In commencement ceremonies at the University Park campus, 32 students were conferred Master of Science degrees in Geographic Information Science and Technology. The class was the largest yet, and represents the rapid growth of the online degree. Students arrived from around the country to receive their degrees and celebrate their accomplishments.
A reception followed the ceremonies, which were marked by an address from former CNN correspondent Christiane Amanpour. The reception, held in beautiful weather outside the SSI offices in the Allan Hancock Foundation building, found students and faculty enjoying food and drink with family and friends. Some students and faculty had met in person before; the program requires a one-week course in residence at the Wrigley Marine Science Center on Catalina Island. Others met for the first time, having interacted through email, telephone, and video chat through the entire program.
The 32 students have either completed a master’s thesis, or will do so during the summer months and were therefore eligible to participate in spring commencement. Thesis topics of the graduates ranged from the behavior of waterfowl during migration to suitability analysis for seagrass restoration, from flood hazard assessment to alternative energy siting approaches. Each included the application of spatial technologies and analysis to a pressing research question.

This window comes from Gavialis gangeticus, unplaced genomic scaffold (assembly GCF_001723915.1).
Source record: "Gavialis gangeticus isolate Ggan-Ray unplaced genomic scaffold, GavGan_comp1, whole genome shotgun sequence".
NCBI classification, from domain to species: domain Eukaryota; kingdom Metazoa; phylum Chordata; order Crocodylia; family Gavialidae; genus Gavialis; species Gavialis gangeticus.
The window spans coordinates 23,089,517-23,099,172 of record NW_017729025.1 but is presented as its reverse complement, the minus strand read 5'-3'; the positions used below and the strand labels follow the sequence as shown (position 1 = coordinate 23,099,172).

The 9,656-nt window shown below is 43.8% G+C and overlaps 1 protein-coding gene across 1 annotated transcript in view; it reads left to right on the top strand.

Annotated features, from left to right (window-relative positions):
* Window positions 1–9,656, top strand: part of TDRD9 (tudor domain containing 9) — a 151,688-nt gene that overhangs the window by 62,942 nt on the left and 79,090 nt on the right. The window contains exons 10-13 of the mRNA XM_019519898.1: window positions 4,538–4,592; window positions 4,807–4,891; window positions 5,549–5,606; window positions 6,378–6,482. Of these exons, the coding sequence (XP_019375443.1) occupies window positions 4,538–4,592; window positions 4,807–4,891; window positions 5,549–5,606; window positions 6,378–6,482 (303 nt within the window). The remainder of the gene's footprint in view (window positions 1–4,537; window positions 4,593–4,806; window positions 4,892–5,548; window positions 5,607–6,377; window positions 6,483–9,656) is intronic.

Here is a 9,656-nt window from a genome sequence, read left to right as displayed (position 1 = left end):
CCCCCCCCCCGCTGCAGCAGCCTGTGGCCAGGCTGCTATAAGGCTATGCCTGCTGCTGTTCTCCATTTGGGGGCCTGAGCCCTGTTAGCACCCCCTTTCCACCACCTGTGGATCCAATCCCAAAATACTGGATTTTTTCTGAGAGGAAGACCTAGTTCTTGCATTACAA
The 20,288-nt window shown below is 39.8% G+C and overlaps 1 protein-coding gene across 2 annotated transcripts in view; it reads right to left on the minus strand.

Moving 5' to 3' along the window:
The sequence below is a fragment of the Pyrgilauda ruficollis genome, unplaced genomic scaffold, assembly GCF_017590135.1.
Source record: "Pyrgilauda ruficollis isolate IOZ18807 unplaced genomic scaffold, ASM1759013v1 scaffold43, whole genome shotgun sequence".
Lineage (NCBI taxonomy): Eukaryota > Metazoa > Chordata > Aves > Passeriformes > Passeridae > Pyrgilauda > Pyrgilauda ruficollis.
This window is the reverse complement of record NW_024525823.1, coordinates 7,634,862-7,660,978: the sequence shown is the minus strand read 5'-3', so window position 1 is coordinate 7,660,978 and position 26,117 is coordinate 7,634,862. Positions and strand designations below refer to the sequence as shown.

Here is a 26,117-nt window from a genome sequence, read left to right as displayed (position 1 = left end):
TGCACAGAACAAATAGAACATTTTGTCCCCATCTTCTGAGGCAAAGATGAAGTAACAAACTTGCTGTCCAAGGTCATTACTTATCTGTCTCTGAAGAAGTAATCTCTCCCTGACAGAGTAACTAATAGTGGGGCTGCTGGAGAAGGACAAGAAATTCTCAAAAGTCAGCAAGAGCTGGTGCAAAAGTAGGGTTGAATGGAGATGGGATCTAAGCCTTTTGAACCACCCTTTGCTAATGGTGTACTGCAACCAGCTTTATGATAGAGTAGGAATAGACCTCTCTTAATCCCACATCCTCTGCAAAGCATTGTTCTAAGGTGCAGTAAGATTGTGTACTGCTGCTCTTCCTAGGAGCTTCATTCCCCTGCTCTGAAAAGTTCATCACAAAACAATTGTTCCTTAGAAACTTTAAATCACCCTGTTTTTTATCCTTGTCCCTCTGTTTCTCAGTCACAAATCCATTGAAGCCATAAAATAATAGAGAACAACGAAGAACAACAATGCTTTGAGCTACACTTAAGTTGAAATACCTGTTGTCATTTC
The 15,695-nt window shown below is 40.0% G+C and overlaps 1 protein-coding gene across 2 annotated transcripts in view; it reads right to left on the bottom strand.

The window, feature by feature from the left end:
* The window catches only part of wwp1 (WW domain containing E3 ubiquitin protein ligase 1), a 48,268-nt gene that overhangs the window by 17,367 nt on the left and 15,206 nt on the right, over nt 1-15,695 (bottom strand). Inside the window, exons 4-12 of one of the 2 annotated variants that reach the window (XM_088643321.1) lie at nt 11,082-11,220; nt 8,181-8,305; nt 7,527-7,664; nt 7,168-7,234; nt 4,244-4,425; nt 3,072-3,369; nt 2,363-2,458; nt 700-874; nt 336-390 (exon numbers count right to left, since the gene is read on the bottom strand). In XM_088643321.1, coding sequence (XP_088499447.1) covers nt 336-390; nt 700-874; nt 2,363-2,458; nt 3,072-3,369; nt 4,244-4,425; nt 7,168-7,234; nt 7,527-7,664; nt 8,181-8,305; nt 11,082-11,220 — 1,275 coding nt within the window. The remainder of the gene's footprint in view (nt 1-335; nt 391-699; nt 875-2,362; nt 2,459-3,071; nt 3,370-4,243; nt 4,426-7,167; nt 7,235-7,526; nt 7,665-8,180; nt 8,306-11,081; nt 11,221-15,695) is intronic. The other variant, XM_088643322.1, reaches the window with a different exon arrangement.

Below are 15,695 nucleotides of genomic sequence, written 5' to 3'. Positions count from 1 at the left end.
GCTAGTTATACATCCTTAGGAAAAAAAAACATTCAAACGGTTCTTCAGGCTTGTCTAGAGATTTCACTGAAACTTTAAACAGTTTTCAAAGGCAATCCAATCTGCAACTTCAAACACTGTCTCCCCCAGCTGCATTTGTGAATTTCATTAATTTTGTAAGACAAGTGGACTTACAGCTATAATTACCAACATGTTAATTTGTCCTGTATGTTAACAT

Graduate Cameron Burkett was selected by the faculty to receive the best thesis award for his work using spatially encoded video to assess fire risk in three Los Angeles County neighborhoods. Burkett was presented with a plaque and will receive a cash award of $1000. His research and thesis was advised by Dr. Andrew Curtis. Burkett and Curtis published a paper from the thesis in the journal Risk, Hazards & Crisis in Public Policy, entitled “Classifying Wildfire Risk at the Building Scale in the Wildland-Urban Interface: Applying Spatial Video Approaches to Los Angeles County.”